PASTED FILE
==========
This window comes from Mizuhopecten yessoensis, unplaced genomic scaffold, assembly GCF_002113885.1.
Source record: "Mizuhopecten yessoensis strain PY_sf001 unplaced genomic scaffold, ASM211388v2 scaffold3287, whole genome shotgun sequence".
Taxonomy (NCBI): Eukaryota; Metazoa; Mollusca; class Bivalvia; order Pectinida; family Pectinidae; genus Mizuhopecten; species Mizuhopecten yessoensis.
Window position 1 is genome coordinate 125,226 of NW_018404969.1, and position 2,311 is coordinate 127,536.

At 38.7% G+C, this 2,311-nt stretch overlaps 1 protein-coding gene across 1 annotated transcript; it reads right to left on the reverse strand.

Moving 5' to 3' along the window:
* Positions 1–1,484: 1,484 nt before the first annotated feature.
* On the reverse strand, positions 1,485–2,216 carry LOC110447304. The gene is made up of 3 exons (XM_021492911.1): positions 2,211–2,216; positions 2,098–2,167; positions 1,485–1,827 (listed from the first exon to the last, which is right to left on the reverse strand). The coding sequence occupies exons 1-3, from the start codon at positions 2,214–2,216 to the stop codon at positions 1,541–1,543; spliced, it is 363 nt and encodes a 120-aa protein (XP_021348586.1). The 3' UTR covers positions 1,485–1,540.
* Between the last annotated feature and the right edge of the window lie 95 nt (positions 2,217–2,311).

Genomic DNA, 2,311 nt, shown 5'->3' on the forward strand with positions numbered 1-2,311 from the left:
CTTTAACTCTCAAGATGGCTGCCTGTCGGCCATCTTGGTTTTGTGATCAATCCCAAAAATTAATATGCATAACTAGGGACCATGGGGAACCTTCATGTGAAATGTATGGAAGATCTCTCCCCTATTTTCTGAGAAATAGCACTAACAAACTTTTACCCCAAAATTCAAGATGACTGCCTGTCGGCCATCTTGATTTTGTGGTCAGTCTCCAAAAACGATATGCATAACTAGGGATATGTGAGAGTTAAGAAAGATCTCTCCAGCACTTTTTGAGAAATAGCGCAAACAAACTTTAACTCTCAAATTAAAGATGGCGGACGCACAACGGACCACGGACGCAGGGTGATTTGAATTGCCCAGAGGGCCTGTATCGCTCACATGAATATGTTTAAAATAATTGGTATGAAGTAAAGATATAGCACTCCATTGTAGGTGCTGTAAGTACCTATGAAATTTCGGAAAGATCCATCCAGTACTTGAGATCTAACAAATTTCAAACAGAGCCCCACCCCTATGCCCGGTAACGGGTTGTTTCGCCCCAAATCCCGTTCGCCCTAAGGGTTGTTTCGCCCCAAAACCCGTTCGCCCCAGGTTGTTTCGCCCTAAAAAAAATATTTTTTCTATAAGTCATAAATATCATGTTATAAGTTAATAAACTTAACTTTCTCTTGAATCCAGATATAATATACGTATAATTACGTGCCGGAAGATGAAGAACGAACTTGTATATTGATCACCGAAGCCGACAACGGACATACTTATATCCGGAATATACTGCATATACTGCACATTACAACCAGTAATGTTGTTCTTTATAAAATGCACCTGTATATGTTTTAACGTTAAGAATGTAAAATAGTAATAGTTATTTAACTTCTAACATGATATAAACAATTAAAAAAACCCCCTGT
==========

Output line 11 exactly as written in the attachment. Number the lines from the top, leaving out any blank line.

CTTTAACTCTCAAGATGGCTGCCTGTCGGCCATCTTGGTTTTGTGATCAATCCCAAAAATTAATATGCATAACTAGGGACCATGGGGAACCTTCATGTGAAATGTATGGAAGATCTCTCCCCTATTTTCTGAGAAATAGCACTAACAAACTTTTACCCCAAAATTCAAGATGACTGCCTGTCGGCCATCTTGATTTTGTGGTCAGTCTCCAAAAACGATATGCATAACTAGGGATATGTGAGAGTTAAGAAAGATCTCTCCAGCACTTTTTGAGAAATAGCGCAAACAAACTTTAACTCTCAAATTAAAGATGGCGGACGCACAACGGACCACGGACGCAGGGTGATTTGAATTGCCCAGAGGGCCTGTATCGCTCACATGAATATGTTTAAAATAATTGGTATGAAGTAAAGATATAGCACTCCATTGTAGGTGCTGTAAGTACCTATGAAATTTCGGAAAGATCCATCCAGTACTTGAGATCTAACAAATTTCAAACAGAGCCCCACCCCTATGCCCGGTAACGGGTTGTTTCGCCCCAAATCCCGTTCGCCCTAAGGGTTGTTTCGCCCCAAAACCCGTTCGCCCCAGGTTGTTTCGCCCTAAAAAAAATATTTTTTCTATAAGTCATAAATATCATGTTATAAGTTAATAAACTTAACTTTCTCTTGAATCCAGATATAATATACGTATAATTACGTGCCGGAAGATGAAGAACGAACTTGTATATTGATCACCGAAGCCGACAACGGACATACTTATATCCGGAATATACTGCATATACTGCACATTACAACCAGTAATGTTGTTCTTTATAAAATGCACCTGTATATGTTTTAACGTTAAGAATGTAAAATAGTAATAGTTATTTAACTTCTAACATGATATAAACAATTAAAAAAACCCCCTGT